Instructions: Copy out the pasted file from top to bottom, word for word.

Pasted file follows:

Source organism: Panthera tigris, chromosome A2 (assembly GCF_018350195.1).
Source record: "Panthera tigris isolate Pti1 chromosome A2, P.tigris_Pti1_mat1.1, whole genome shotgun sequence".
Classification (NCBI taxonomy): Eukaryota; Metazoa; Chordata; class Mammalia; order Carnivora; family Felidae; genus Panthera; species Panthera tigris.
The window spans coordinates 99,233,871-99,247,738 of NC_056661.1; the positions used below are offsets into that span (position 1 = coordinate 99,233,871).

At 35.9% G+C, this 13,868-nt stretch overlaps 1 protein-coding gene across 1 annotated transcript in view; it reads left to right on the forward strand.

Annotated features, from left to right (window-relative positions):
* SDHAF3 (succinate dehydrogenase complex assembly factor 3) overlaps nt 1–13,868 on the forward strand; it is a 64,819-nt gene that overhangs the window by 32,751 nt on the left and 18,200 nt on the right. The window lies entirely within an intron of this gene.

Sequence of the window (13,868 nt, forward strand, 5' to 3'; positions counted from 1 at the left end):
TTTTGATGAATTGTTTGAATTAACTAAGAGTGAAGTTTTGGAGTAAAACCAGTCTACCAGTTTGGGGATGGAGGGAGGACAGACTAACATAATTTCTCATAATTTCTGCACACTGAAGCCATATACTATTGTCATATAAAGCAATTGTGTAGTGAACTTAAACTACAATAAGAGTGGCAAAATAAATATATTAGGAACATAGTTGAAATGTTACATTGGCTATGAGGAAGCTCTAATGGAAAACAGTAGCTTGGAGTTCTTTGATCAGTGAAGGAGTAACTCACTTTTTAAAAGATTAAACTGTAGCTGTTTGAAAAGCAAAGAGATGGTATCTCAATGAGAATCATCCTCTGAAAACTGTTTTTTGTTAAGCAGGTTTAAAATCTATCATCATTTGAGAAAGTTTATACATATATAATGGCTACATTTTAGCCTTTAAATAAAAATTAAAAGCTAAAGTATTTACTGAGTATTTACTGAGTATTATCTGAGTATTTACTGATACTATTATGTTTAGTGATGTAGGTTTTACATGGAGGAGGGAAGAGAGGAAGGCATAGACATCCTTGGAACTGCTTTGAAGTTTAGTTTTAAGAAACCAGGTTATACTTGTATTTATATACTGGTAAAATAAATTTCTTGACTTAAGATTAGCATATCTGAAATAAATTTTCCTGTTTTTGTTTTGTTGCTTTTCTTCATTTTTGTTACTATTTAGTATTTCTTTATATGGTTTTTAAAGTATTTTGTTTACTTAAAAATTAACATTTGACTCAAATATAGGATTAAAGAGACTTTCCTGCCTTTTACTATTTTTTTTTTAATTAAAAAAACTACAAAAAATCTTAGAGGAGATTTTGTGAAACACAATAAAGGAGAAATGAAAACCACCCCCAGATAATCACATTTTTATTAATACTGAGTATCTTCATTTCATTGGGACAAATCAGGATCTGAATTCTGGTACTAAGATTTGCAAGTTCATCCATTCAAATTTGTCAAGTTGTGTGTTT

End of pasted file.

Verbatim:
Source organism: Panthera tigris, chromosome A2 (assembly GCF_018350195.1).
Source record: "Panthera tigris isolate Pti1 chromosome A2, P.tigris_Pti1_mat1.1, whole genome shotgun sequence".
Classification (NCBI taxonomy): Eukaryota; Metazoa; Chordata; class Mammalia; order Carnivora; family Felidae; genus Panthera; species Panthera tigris.
The window spans coordinates 99,233,871-99,247,738 of NC_056661.1; the positions used below are offsets into that span (position 1 = coordinate 99,233,871).

At 35.9% G+C, this 13,868-nt stretch overlaps 1 protein-coding gene across 1 annotated transcript in view; it reads left to right on the forward strand.

Annotated features, from left to right (window-relative positions):
* SDHAF3 (succinate dehydrogenase complex assembly factor 3) overlaps nt 1–13,868 on the forward strand; it is a 64,819-nt gene that overhangs the window by 32,751 nt on the left and 18,200 nt on the right. The window lies entirely within an intron of this gene.

Sequence of the window (13,868 nt, forward strand, 5' to 3'; positions counted from 1 at the left end):
TTTTGATGAATTGTTTGAATTAACTAAGAGTGAAGTTTTGGAGTAAAACCAGTCTACCAGTTTGGGGATGGAGGGAGGACAGACTAACATAATTTCTCATAATTTCTGCACACTGAAGCCATATACTATTGTCATATAAAGCAATTGTGTAGTGAACTTAAACTACAATAAGAGTGGCAAAATAAATATATTAGGAACATAGTTGAAATGTTACATTGGCTATGAGGAAGCTCTAATGGAAAACAGTAGCTTGGAGTTCTTTGATCAGTGAAGGAGTAACTCACTTTTTAAAAGATTAAACTGTAGCTGTTTGAAAAGCAAAGAGATGGTATCTCAATGAGAATCATCCTCTGAAAACTGTTTTTTGTTAAGCAGGTTTAAAATCTATCATCATTTGAGAAAGTTTATACATATATAATGGCTACATTTTAGCCTTTAAATAAAAATTAAAAGCTAAAGTATTTACTGAGTATTTACTGAGTATTATCTGAGTATTTACTGATACTATTATGTTTAGTGATGTAGGTTTTACATGGAGGAGGGAAGAGAGGAAGGCATAGACATCCTTGGAACTGCTTTGAAGTTTAGTTTTAAGAAACCAGGTTATACTTGTATTTATATACTGGTAAAATAAATTTCTTGACTTAAGATTAGCATATCTGAAATAAATTTTCCTGTTTTTGTTTTGTTGCTTTTCTTCATTTTTGTTACTATTTAGTATTTCTTTATATGGTTTTTAAAGTATTTTGTTTACTTAAAAATTAACATTTGACTCAAATATAGGATTAAAGAGACTTTCCTGCCTTTTACTATTTTTTTTTTAATTAAAAAAACTACAAAAAATCTTAGAGGAGATTTTGTGAAACACAATAAAGGAGAAATGAAAACCACCCCCAGATAATCACATTTTTATTAATACTGAGTATCTTCATTTCATTGGGACAAATCAGGATCTGAATTCTGGTACTAAGATTTGCAAGTTCATCCATTCAAATTTGTCAAGTTGTGTGTTT